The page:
Jean & Guest, great to read your comments. Being an INTJ female can be challenging but also great fun and really empowering. I agree that we shouldn't necessarily seek to change who we are but focus on becoming aware of how who we are affects other people. Once aware we can then take better contol of our interactions using some of the techniques Jean and Enigma suggest. The pause is one of my favourites and developing thicker skin and know when to agree to disagree can help to smooth our path. As far as being less INTJ in relationships...to be honest I think that a lot of the time partners have been attracted by our typically INTJ traits (confidence and independence for example ) so rather than try and tone those traits down maybe finding out what our partner specifically needs (what is THEIR personality type?) and being aware of trying to service those might work better than trying to change ourselves. Great opportunity for growth and we love that ;)
Good Luck!

J_Odinsson (not verified) says...

I've found it is easier to find a partner and or friends who strive for knowledge and intelligent conversation I know that is rare nowadays.
That seems to be the easiest way I've found to either fit in or have any kind of love life whatsoever.
I also agree with having a thick skin and thinking before speaking so it doesn't seem insensitive to the other person.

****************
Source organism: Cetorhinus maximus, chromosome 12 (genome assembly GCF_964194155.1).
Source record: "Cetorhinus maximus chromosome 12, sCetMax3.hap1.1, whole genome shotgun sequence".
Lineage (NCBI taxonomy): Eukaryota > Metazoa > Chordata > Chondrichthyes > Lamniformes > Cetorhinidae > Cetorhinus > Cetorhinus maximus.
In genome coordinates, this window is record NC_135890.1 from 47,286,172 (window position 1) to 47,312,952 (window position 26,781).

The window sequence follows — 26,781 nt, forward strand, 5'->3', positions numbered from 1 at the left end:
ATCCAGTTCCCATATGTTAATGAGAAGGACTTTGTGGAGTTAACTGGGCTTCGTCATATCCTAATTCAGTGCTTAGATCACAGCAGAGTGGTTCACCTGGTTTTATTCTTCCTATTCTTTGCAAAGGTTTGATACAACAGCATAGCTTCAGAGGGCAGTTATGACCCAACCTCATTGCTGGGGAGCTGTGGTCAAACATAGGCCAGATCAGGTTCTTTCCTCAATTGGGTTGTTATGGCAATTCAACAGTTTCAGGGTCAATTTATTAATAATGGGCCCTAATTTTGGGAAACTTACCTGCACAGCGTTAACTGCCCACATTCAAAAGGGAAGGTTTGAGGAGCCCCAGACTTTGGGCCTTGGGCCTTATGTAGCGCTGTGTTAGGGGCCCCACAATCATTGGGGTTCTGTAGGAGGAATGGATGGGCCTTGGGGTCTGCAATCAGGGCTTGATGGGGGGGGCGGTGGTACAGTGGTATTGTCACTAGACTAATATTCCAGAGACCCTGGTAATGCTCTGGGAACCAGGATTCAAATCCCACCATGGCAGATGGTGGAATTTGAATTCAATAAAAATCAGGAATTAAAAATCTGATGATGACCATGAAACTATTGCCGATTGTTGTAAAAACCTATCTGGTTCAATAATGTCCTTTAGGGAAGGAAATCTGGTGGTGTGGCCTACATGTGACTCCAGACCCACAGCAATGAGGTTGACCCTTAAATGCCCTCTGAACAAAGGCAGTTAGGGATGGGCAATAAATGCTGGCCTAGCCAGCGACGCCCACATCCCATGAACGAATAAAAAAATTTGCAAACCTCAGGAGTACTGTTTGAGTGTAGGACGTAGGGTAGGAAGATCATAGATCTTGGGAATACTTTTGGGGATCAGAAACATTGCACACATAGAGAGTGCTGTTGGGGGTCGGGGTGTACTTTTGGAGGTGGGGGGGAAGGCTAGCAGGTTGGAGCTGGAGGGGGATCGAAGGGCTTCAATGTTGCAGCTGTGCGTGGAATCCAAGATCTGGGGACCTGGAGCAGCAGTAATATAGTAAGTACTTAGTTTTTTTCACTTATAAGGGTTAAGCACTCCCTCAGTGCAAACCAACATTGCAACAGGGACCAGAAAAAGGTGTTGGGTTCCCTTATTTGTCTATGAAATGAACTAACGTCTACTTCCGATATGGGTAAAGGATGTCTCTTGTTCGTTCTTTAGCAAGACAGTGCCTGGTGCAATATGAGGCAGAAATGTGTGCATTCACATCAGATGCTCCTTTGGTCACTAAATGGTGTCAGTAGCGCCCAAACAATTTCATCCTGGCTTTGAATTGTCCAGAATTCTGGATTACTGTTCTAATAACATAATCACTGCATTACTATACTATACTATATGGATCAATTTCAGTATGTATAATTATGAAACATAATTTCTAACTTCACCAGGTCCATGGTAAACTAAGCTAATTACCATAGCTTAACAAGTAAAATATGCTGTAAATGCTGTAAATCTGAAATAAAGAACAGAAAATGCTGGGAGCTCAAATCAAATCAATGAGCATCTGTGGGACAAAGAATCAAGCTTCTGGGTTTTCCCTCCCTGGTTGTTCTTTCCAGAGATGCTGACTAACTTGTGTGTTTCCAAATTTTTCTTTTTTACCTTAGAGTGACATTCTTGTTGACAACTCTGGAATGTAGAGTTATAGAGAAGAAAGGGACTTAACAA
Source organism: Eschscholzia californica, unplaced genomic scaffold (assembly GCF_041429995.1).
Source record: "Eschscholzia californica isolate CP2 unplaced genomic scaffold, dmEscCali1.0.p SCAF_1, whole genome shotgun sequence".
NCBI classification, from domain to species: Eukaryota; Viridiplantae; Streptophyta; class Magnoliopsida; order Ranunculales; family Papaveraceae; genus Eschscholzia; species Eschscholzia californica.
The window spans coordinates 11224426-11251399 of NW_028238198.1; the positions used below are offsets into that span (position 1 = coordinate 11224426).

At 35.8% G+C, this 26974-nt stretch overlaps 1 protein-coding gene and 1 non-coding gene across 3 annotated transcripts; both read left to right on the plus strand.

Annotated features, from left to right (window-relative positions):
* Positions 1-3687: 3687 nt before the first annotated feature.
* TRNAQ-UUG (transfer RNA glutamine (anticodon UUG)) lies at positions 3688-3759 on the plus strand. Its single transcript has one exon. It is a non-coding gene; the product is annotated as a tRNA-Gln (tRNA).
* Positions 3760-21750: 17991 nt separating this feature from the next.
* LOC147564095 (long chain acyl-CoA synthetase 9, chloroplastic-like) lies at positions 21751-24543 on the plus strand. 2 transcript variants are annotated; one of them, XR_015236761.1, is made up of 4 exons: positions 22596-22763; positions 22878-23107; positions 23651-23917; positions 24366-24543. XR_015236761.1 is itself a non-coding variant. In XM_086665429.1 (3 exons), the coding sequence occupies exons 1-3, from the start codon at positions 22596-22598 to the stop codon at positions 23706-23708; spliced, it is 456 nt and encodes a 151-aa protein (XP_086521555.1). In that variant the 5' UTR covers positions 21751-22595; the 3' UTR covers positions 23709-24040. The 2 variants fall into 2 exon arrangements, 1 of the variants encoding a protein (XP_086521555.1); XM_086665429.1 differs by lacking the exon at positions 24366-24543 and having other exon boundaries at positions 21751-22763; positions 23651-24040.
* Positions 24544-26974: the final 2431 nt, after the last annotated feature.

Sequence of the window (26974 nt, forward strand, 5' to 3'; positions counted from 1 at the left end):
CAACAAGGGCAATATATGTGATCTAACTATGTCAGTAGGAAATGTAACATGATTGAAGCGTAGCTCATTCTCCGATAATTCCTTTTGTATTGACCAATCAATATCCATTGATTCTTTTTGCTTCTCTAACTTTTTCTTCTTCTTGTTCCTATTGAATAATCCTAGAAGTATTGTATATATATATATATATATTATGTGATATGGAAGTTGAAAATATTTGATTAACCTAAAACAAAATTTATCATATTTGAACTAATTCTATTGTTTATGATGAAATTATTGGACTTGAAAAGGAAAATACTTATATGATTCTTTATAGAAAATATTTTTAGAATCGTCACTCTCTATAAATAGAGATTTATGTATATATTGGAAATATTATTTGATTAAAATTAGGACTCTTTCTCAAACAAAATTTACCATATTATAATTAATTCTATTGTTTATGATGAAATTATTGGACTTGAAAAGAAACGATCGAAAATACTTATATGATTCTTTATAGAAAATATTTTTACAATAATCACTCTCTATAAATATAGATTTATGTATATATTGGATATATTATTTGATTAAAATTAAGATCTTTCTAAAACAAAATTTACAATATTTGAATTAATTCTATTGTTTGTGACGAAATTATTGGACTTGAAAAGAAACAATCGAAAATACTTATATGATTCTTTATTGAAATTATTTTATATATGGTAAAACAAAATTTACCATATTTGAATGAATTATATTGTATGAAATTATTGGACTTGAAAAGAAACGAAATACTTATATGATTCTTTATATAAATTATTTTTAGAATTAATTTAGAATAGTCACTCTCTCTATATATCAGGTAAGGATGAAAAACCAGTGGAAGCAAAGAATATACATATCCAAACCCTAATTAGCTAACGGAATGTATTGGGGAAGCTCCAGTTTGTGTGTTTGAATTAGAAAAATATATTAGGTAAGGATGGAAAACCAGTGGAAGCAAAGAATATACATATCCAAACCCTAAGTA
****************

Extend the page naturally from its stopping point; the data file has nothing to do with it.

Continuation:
I'd advise not to change although I do understand how certain aspects of being an INTJ can hinder life and especially a love life but anyways like I said it seems to me that more intelligent people are easier to get along with in my experience that is.
Also I have found that just being myself actually attracts intellectual types which for me is the best because I tend to find that more attractive than people that follow social norms.
I go to lectures, libraries and coffee shops rather than bars and clubs to find fellow intellectuals rather than cretins.

Góða nótt
Jay.

stark027 says...

First of all, good for you that you recognize that you (like everyone else, no matter what their personality type is) are not perfect and need to work on your personality. I am a 55-year-old female INTJ, and the personality flaws that are common to INTJ's (being opinionated and critical, not expressing affection, etc.) cause MAJOR problems in life and really hurt other people. Recognizing what needs to be corrected is the first big step. Here are my suggestions:

#2 I can't say much about the hugging because I still hate it most of the time. If you are ever moved to hug, though, then quick do it! On the other hand, force yourself to say to someone you love that you love them, and say it often. Show it also by your actions. People cannot read your mind.

#3 You already know that taking pleasure in pointing out other people's fallacies is not a good thing, so stop it. You make plenty of mistakes, too, so if you constantly point out other people's mistakes (as if they don't also see yours,) you make yourself look bad. It shows a lack of love for others and is not kind.

It is possible to control how you talk to and treat other people. If you care about other people and do not want to hurt them, though, the effort is worth it.